A repository for the plans, documentation, schematics, and a location to have parts assembled and distributed. If we go the rout of 3D printed parts we need to be able to download the .STL files? Printing instructions? I think https://www.thingiverse.com/ may be a good place to upload files to.


      For the regulatory folk here:
      Needs and wants
      Risk analysis
      Low Level Requirements Specification
      Requirement Specification
      Functional Specification
      Test Plan

      This may be at a min. what would help keep us all on the right track. Let’s get moving on a plan!

  8. Regarding “Can you make algorithms to determine if a person needs a ventilator.” I suggest that existing dataset is published on kaggle.com where people with right skills are available.

    1. Fans in general, even server ones, make insignificant amounts of pressure against any resistance. Centrifugal blowers do a bit (COTS ventilation type) to lots better (When specifically designed for it)

  9. A Different Kind of Design Approach to Solve the Problem at a Different Level…

    What is the fastest path to saving lives: a new/better design, or a design for how to get resources to scale up production of already-certified products that have already-existing production facilities and supply chains?

    I have run medical technology companies, though not one in this area.

    Would like to offer a third, different alternative than the two main perspectives that I see represented thus far on the thread.
    Existing perspectives:
    1) We need to quickly design and build (or repurpose) an adequate machine to save lives. Saving lives is more important in a potential massive loss-of-live emergency than money, or the law, or liability.
    2) We cannot quickly design and build an adequate machine because it is against the law due to licensure and other legal requirements. BTW, in most countries that’s both orange-jumpsuit-in-prison criminal law, as well as personal bankruptcy civil law.

    Question to bring this home: would *you personally* sign up today to go to prison or to go bankrupt to illegally provide a device to people to save their lives? Maybe there are people who would… but it’s a very tall ask even in a loss-of-life emergency… and it’s a real possible outcome.

    I’d like to propose a third way forward, which I believe may be the most effective ‘design’ hack:

    3) Design a process to rapidly fund and scale up production and distribution of already-existing, already-certified technology, and to train people to use it.

    A) Raise the money. Many people want to help, for altruistic reasons, profit-motive, or through government. There is substantial opportunity for raising funds from small or large private donors (yes despite the current economic conditions), from foundations, from insurers, from companies, and from government sources, though getting this to happen quickly may be a great challenge. Some creative ideas for more rapid funding:
    i) Crowdsource funding, either through donation or some form of purchase.
    ii) People pay in for a ‘subscription-like’ service that raises monty to build technology to be available for everyone, and the individuals who pay in money get priority access to technology if they ever need it.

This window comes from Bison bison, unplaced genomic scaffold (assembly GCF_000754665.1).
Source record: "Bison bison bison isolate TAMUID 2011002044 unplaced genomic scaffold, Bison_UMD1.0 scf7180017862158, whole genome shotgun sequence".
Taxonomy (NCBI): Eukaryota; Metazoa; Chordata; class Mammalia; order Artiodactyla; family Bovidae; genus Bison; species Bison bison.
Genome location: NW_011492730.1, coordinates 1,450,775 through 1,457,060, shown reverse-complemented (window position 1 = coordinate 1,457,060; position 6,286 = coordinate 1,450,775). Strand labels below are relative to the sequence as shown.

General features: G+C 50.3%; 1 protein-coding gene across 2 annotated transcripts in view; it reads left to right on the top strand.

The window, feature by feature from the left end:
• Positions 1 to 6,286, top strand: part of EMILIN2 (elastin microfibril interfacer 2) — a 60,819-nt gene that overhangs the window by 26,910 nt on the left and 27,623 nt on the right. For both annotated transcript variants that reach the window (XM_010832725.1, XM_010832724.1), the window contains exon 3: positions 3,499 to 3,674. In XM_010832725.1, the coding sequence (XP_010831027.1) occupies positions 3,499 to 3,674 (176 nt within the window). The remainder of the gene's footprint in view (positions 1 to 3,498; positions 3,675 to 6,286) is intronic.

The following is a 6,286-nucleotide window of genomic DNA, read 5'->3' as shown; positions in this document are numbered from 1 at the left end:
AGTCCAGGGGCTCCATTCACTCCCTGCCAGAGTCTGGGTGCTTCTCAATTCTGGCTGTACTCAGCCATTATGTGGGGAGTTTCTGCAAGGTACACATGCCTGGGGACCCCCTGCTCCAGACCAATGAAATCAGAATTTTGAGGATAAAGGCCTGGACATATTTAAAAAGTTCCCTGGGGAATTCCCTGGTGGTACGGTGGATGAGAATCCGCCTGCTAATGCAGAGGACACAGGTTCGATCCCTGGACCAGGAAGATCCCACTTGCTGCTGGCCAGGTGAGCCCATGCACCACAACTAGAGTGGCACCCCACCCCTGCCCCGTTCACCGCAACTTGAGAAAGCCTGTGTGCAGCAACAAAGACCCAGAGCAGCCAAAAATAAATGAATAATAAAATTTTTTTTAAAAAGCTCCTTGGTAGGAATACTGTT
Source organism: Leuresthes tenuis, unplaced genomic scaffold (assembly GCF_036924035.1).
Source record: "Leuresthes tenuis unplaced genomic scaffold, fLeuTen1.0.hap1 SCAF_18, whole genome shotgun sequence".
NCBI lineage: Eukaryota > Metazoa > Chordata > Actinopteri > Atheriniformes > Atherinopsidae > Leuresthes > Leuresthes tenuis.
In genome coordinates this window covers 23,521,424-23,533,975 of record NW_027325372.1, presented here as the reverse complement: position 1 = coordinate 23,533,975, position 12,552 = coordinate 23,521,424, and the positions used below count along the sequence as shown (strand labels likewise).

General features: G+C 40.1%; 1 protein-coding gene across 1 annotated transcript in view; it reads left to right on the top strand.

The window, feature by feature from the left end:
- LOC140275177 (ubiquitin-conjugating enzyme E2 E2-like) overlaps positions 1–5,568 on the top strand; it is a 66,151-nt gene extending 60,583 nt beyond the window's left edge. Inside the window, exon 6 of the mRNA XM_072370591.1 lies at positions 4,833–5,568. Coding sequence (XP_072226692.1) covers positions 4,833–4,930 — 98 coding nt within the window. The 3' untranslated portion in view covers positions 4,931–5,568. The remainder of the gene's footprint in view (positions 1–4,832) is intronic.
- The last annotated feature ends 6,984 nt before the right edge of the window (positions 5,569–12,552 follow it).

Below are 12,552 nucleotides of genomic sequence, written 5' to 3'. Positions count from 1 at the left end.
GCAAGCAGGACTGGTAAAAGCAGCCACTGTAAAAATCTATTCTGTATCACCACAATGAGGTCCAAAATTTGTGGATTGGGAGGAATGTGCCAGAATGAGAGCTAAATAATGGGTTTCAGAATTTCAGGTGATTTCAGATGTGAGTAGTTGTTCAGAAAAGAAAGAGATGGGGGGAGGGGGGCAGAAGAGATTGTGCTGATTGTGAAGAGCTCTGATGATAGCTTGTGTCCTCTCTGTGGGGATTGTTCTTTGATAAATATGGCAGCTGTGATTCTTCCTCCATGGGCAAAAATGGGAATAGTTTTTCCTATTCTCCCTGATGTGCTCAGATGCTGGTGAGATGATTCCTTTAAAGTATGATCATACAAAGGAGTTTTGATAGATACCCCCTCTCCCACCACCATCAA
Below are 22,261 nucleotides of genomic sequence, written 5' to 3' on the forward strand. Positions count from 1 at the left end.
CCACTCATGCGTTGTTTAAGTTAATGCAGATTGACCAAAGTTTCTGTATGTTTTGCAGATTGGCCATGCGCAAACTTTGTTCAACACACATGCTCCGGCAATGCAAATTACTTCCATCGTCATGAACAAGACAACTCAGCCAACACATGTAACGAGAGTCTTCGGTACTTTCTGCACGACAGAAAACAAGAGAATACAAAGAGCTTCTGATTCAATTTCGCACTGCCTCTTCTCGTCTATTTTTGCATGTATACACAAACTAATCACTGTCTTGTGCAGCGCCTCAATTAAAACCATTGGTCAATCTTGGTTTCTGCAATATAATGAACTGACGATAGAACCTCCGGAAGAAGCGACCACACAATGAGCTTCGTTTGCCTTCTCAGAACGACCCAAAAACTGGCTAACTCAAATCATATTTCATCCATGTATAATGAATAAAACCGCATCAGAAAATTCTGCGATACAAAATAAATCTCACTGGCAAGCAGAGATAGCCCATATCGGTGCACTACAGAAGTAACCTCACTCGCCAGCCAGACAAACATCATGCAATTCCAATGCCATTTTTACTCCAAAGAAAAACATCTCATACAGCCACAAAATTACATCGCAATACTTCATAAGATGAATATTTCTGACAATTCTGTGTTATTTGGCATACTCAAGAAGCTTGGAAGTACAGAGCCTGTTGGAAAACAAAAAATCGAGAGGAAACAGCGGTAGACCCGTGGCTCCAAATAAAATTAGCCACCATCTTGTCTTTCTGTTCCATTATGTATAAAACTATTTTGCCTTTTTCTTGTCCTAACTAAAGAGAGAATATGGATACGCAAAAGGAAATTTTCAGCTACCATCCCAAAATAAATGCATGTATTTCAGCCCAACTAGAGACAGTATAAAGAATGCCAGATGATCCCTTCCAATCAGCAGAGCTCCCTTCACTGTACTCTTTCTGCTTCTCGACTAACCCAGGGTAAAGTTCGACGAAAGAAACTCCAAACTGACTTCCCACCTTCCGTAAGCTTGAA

iii) Allow an ROI to individual investors, small or large, who loan or invest in production with the hope of a financial return
    iV) Look forward to other ideas. ;-)
    If the cost-at-scale of existing machines is in the low thousands of dollars or less, and each machine can save multiple lives, the financial case is *already* extremely compelling, even with existing hardware designs and price points.

    B) Focus on design / process engineering to dramatically increase the throughput of production of existing machines, and thereby the number of units in the field. Work with existing manufacturers. This is likely a rate-limiting step initially, and could be addressed nearly immediately.

    C) Design processes to train personnel to use the equipment. This is likely a rate-limiting step later.

    Finally, another approach:
    4) Get at-home or in-patient oxygen concentrators to people to decrease the number who ever end up requiring ventilation. Supplemental oxygen, especially at home, is dramatically simpler, cheaper, and safer. Other approaches can decrease the likelihood that people ever need a ventilator.
    Question to appropriate specialists on the thread: to what extent do you believe that early administration of oxygen would decrease the incidence of patients presenting who ultimately require ICU care, ventilation, etc? Would this be an appropriate way to take the burden off of downstream systems?

    Thank you to the creators and contributors on this thread!

    Looking for ways that everyone who wants to can contribute to solving this humanity-level challenge…

    1. The UK. Government is asking for general manufacturing like JCB to switch production to ventilators. While light on detail I assume it will be a licenced design with certification. It is relatively easy to do that, and rapid tooling for plastic parts, CNC machines and other processes, when applied to proved designs with existing manufacturing details, can make production parts in days, if not hours.
      What is not used in UK could be export.
      That is the way to do it in the west, and actually few nations lack similar resources if they so choose.

      1. I think this unit when available ( testing phase and waiting for someone to consider approving it) would be around 4,000 dollars. Cheap by comparison to hospital ventilators.

    1. There are some great ideas and a lot of impressive talent on these posts.